‘The soul of the newly born baby is marked for life by the pattern of the stars at the moment it comes into the world, unconsciously remembers it, and remains sensitive to the return of configurations of a similar kind.’
Kepler was convinced that the geometrical things have provided the Creator with the model for decorating the whole world”. In Harmonic Mundi , he attempted to explain the proportions of the natural world—particularly the astronomical and astrological aspects .Soon after publishing Harmonices Mundi, Kepler was embroiled in a priority dispute with Robert Fludd, who had recently published his own harmonic theory.
Kepler began by exploring regular polygons and regular solids, including the figures that would come to be known as Kepler’s solids. From there, he extended his harmonic analysis to music, meteorology, and astrology; harmony resulted from the tones made by the souls of heavenly bodies and in the case of astrology, the interaction between those tones and human souls. In the final portion of the work, Kepler dealt with planetary motions, especially relationships between orbital velocity and orbital distance from the Sun. Similar relationships had been used by other astronomers, but Kepler with Tycho’s data and his own astronomical theories treated them much more precisely and attached new physical significance to them.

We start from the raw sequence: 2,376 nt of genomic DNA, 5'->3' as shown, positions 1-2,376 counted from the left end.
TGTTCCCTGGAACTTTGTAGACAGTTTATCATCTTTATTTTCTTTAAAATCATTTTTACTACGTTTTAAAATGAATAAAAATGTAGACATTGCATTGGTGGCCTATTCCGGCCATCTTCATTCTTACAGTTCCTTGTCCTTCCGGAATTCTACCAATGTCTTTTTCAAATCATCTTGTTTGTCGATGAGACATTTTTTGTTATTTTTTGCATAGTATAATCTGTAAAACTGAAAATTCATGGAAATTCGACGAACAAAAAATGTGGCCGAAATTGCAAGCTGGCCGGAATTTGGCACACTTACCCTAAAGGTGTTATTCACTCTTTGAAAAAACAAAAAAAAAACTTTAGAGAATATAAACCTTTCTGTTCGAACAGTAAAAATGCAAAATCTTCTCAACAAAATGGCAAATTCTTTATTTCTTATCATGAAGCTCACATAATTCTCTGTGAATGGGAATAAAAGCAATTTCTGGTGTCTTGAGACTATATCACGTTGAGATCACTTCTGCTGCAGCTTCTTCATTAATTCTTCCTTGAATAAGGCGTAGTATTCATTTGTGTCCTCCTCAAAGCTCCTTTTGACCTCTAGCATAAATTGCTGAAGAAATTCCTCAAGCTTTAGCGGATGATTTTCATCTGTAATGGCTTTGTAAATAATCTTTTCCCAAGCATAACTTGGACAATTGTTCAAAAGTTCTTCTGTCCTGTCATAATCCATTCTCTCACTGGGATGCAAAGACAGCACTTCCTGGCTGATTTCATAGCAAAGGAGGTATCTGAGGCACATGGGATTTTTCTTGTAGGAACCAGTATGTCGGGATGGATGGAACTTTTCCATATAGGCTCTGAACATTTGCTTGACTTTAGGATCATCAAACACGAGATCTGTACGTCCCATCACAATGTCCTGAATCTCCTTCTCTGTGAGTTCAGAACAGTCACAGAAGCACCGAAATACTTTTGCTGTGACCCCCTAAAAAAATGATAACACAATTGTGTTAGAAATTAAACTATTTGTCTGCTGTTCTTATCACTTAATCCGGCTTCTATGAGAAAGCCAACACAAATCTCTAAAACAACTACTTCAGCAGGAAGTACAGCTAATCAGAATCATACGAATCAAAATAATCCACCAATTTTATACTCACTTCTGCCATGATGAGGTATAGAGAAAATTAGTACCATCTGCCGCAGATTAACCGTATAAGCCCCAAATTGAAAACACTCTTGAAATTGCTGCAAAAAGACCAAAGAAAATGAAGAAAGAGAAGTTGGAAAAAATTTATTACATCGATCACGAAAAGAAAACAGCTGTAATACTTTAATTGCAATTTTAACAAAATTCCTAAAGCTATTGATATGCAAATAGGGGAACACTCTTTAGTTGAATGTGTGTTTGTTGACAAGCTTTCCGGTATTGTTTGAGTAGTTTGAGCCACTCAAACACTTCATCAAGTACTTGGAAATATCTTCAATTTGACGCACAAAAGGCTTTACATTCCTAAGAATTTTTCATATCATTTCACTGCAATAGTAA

Yet, it would be a mistake to take Kepler’s astrological interests as merely pecuniary. As one historian, John North, put it, “had he not been an astrologer he would very probably have failed to produce his planetary astronomy in the form we have it.” However, Kepler’s views on astrology were quite unconventional for his time; he argued for a system of astrology based largely on harmonics, a type of ‘planetary harmonics’ based almost entirely upon the astrological aspects and what has been traditionally been termed “the music of the spheres.” Information relating to his theories can be found in his book Harmonice Mundi.
Kepler believed in astrology in the sense that he was convinced that astrological aspects physically and really affected humans as well as the weather on Earth.
He strove to unravel how and why that was the case and tried to put astrology on a surer footing, which resulted in the On the More Certain Fundamentals of Astrology (1601), in which, among other technical innovations, he was the first to propose a number of new aspects such as 18°, 24°, 30° (semisextile),36°, 45° (semi-square), 72° (quintile), 108°, 135° (sesquiquadrate), 144° (bi-quintile),and 150° (quincunx).
In The Intervening Third Man, or a warning to theologians, physicians and philosophers (1610), posing as a third man between the two extreme positions for and against astrology, Kepler advocated that a definite relationship between heavenly phenomena and earthly events could be established.
At least 800 horoscopes and natal charts drawn up by Kepler are still extant, several of himself and his family, accompanied by some unflattering remarks. As part of his duties as district mathematician to Graz, Kepler issued a prognostication for 1595 in which he forecasts peasant uprising, Turkish invasion and bitter cold, all of which happened and brought him renown.
Kepler is known to have compiled prognostications for 1595 to 1606, and from 1617 to 1624. As court mathematician, Kepler explained to Rudolf II the horoscopes of the Emperor Augustus and the Prophet Muhammad, and Kepler gave astrological prognosis for the outcome of a war between the Republic of Venice and Paul V. In the On the new star (1606) Kepler explicated the meaning of the new star of 1604 as the conversion of America, downfall of Islam and return of Christ. The De cometis libelli tres (1619) is also replete with astrological predictions.